The Criminal Code creates a wide range of possible sentences for those who are convicted of assault, from up to 14 years in jail for the most serious offence (aggravated assault), to house arrest, probation, fines, or discharges. Our first goal is always to find a way to have someone’s charges withdrawn or dismissed, but in cases where a sentence will be imposed for assault, having a good defence lawyer to put together the strongest argument for a fair and lenient sentence is invaluable. Doing a good job at a sentencing hearing is a lot of work. It requires legal research, reference letters, and reports that are all designed to show the sentence you are asking for is in the public interest.
What do I do if the police are going to arrest me?
If you believe you might be arrested for an offence, you need to hire a lawyer immediately. We can help you arrange a time for you to go to the police station so that the police do not show up at your house or at your place of work. We will put together a plan to get you released on
bail as quickly as possible, and will work to ensure that you go to court from the police station quickly so that you do not end up stuck in jail overnight.
What are the defences to assault?
Assault charges are often “credibility cases” – meaning that whether someone is convicted of assault usually depends on whether the evidence of the accuser is believed. This is why it is so important to have a good criminal lawyer with a lot of experience in these types of cases. Cross-examining a witness to poke holes in their story or to reveal contradictions, lies, and inconsistencies takes skill and effort – and a cross-examination that isn’t well prepared will go nowhere and achieve nothing.
Aside from raising issues with the credibility of the accuser, there are some specific defences that often come up in assault cases. The first is consent. The Criminal Code only criminalizes an assault if the other person did not consent. In some cases, it may be the case that the alleged victim of the assault consented to the application of force that occurred (e.g. a consensual fist fight). However, this defence is complicated, and the Courts have held that no one can consent to serious or non-trivial bodily harm.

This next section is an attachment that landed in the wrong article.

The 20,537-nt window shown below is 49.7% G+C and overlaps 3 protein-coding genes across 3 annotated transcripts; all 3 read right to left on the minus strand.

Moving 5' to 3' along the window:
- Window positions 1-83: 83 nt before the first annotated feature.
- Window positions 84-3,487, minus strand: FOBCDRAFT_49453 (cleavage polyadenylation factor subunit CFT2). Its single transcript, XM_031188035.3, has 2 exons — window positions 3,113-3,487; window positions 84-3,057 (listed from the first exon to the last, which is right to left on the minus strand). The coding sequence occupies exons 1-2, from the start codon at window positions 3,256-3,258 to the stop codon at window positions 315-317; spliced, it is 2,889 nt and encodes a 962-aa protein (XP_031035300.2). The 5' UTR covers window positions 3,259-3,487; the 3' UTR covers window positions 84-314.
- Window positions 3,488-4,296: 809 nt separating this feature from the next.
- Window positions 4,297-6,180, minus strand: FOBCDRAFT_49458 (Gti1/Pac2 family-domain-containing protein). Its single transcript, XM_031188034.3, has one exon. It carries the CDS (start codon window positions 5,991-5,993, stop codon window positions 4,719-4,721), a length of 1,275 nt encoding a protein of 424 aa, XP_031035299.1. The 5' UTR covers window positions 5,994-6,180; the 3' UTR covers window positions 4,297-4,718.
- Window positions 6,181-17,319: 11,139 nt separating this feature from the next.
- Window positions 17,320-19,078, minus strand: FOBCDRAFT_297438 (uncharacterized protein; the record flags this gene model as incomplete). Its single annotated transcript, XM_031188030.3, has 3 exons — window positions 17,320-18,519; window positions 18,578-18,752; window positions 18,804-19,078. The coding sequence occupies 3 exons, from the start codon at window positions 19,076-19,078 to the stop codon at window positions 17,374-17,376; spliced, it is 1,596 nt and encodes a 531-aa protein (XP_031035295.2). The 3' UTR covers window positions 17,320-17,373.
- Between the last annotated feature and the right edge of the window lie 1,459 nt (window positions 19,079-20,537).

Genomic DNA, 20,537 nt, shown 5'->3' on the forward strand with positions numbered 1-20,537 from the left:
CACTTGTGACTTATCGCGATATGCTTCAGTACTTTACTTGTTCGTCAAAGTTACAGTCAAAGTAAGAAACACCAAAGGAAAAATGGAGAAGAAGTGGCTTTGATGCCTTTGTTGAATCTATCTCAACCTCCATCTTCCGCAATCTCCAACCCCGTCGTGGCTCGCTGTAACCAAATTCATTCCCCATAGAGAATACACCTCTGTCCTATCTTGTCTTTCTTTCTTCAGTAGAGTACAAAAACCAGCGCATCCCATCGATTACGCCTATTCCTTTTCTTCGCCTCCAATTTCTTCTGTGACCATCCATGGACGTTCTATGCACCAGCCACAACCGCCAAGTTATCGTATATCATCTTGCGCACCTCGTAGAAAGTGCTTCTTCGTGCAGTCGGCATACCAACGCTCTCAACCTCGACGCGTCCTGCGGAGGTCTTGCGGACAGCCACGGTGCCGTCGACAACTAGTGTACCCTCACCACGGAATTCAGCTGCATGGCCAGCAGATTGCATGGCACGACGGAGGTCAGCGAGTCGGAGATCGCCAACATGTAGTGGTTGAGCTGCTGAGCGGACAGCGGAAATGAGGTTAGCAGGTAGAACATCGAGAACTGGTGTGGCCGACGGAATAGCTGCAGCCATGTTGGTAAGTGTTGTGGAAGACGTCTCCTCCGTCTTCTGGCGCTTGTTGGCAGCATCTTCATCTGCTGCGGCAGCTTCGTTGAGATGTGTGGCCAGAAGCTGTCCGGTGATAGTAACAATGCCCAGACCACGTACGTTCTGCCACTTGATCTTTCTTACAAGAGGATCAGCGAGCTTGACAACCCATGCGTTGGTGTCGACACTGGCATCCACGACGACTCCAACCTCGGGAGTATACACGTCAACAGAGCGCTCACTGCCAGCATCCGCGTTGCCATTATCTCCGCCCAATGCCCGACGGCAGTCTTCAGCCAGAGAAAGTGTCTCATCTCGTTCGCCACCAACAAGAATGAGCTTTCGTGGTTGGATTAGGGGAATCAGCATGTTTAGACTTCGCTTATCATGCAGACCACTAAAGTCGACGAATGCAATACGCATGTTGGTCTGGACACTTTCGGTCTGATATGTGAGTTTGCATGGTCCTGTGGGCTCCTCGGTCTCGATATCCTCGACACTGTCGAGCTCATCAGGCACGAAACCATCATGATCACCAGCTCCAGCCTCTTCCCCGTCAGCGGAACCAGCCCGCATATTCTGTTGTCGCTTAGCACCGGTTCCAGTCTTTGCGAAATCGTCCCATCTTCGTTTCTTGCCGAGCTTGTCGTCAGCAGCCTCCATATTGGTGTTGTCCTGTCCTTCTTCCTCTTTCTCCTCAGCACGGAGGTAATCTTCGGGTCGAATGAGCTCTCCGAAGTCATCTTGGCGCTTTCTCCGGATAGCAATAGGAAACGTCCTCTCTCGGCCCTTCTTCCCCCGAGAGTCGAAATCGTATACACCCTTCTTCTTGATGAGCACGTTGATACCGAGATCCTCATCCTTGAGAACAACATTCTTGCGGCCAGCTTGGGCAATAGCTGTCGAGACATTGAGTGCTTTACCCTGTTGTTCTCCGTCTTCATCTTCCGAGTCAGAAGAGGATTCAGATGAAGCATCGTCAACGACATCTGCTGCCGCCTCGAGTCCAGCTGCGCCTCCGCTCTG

The second is self-defence. Section 34(1) of the Criminal Code provides a defence for someone who commits an assault if they believed that force or a threat of force is being used against them or another person, that their action is committed for the purpose of defending themselves or someone else, and that the act is reasonable in the circumstances. Self-defence cases will always turn on questions surrounding how a fight or disagreement started, who the aggressor was, and whether the defensive act was reasonable in the circumstances.
Our experience with assault charges
- R. v. F.B. (Ontario Court of Justice, Hamilton): A student was charged with assault with a weapon for brandishing a knife in the parking lot. After successful negotiations, the Crown agreed to diversion and withdrew the charges.
- R. v. T.A.S. (Ontario Court of Justice, North York): Charges involving assault with a weapon and assault causing bodily harm were withdrawn on the day of trial.
- R. v. DS (Ontario Court of Justice, Etobicoke): A teacher was found guilty of assault for allegedly choking a student. After reference letters and other materials were filed as part of the arguments on sentencing, client was granted an absolute discharge.
- R. v. A.M. (Superior Court of Justice, Brampton): Client was acquitted of assault bodily harm after a trial. The allegation involved a claim that the client had broken the arm of a six month old baby. The defence called competing expert evidence from a renowned orthopaedic surgeon showing the injuries may have been caused by an accidental fall.
- R v S.B. (Ontario Court of Justice, Scarborough): A teacher was accused of assault causing bodily harm for kicking a desk into a student, fracturing the student’s arm. At trial, the defence was that the desk hitting the student’s arm was an accident. The teacher was acquitted.
- R. v. B.O. (Ontario Court of Justice, St. Thomas): A teacher was accused of assaulting a student in the hallway. After cross-examination of the student, at trial, the Crown invited the Trial Judge to find the teacher not guilty.
Disclaimer: Every criminal case depends on its own unique set of facts and legal issues. Past success does not mean the same result can be obtained in future cases. We look at each case individually and base our approach on the specific challenges it presents.